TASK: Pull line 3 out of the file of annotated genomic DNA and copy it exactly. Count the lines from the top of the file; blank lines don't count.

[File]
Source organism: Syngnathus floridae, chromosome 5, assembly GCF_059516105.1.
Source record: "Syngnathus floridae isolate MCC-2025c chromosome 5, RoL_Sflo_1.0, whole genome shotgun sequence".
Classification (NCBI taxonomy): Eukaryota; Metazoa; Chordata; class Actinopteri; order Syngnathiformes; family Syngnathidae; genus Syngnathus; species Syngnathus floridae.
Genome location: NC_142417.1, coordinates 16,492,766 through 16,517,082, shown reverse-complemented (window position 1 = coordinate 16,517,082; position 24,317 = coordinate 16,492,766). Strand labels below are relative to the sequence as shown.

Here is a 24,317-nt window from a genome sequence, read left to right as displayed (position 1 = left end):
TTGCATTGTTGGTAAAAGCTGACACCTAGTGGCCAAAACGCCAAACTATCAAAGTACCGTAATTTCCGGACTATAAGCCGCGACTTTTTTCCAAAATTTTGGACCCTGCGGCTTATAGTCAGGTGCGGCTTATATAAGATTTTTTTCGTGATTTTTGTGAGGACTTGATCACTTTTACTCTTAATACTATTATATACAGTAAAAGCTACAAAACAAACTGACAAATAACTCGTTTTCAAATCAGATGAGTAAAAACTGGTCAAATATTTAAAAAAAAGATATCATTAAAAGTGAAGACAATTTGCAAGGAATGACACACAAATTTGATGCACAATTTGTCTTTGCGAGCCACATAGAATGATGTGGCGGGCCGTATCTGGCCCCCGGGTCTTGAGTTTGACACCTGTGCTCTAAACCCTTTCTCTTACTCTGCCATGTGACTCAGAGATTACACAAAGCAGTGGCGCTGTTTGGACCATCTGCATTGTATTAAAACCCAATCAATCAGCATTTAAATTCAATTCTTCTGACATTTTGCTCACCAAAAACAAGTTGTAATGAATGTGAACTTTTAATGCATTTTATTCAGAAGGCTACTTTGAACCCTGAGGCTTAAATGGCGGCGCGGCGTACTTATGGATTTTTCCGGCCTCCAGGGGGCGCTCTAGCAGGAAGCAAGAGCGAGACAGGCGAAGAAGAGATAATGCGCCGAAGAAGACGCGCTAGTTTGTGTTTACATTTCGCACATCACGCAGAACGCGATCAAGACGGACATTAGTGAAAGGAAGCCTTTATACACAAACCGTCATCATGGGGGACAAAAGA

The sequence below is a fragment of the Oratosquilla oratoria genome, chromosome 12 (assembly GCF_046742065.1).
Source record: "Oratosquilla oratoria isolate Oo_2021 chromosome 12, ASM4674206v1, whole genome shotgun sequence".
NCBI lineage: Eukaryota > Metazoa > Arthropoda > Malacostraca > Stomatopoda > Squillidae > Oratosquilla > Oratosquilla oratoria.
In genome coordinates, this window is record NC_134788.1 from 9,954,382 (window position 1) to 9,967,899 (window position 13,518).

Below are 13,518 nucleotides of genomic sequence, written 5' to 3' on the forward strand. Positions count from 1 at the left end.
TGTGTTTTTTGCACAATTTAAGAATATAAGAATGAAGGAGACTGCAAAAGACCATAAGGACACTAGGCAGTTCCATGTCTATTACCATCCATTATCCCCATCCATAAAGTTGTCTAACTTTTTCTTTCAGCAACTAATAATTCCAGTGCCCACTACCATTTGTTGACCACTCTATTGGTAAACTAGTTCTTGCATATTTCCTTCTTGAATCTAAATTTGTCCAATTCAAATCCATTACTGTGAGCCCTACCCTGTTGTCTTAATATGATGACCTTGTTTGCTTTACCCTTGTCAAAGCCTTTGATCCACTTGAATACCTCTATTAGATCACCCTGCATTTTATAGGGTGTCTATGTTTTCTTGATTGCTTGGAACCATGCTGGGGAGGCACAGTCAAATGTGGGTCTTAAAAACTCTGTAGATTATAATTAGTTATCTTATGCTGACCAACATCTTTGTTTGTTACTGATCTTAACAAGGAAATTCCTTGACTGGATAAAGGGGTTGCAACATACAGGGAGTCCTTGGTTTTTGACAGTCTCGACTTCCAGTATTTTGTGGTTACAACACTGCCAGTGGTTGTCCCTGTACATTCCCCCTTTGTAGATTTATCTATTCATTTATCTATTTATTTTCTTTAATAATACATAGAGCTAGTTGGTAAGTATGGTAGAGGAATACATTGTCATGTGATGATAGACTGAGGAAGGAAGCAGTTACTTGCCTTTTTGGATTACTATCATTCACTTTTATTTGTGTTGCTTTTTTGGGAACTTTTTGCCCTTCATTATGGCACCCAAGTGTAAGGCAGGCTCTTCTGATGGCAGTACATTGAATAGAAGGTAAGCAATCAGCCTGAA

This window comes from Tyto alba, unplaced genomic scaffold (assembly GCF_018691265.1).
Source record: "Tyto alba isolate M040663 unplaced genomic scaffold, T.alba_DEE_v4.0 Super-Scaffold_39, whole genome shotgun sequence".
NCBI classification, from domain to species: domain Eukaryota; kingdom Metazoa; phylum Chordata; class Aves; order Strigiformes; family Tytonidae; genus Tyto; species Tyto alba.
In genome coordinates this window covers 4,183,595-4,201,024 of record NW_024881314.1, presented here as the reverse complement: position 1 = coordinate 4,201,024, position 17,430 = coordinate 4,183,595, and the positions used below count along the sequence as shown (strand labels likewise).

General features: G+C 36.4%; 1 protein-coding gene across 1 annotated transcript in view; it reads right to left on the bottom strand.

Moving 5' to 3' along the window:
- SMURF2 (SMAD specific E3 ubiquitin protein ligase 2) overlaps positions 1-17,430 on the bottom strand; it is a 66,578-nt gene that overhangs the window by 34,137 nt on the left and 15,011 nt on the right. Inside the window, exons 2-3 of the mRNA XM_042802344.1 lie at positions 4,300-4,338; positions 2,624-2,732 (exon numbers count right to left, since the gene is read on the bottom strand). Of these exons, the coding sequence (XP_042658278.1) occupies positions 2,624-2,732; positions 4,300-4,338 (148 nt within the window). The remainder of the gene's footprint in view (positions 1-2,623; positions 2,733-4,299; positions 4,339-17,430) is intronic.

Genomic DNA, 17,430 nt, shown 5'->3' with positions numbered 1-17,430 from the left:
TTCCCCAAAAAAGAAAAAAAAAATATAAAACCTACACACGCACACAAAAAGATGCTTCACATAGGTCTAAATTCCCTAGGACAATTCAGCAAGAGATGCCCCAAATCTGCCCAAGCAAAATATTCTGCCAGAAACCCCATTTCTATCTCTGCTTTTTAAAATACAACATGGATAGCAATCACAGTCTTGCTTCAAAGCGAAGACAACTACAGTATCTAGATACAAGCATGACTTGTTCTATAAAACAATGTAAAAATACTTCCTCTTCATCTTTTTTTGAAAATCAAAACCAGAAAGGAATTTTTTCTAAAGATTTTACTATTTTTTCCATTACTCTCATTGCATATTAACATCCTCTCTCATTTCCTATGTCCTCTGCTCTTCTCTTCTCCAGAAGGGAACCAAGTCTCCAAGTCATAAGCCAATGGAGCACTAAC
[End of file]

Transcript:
Classification (NCBI taxonomy): Eukaryota; Metazoa; Chordata; class Actinopteri; order Syngnathiformes; family Syngnathidae; genus Syngnathus; species Syngnathus floridae.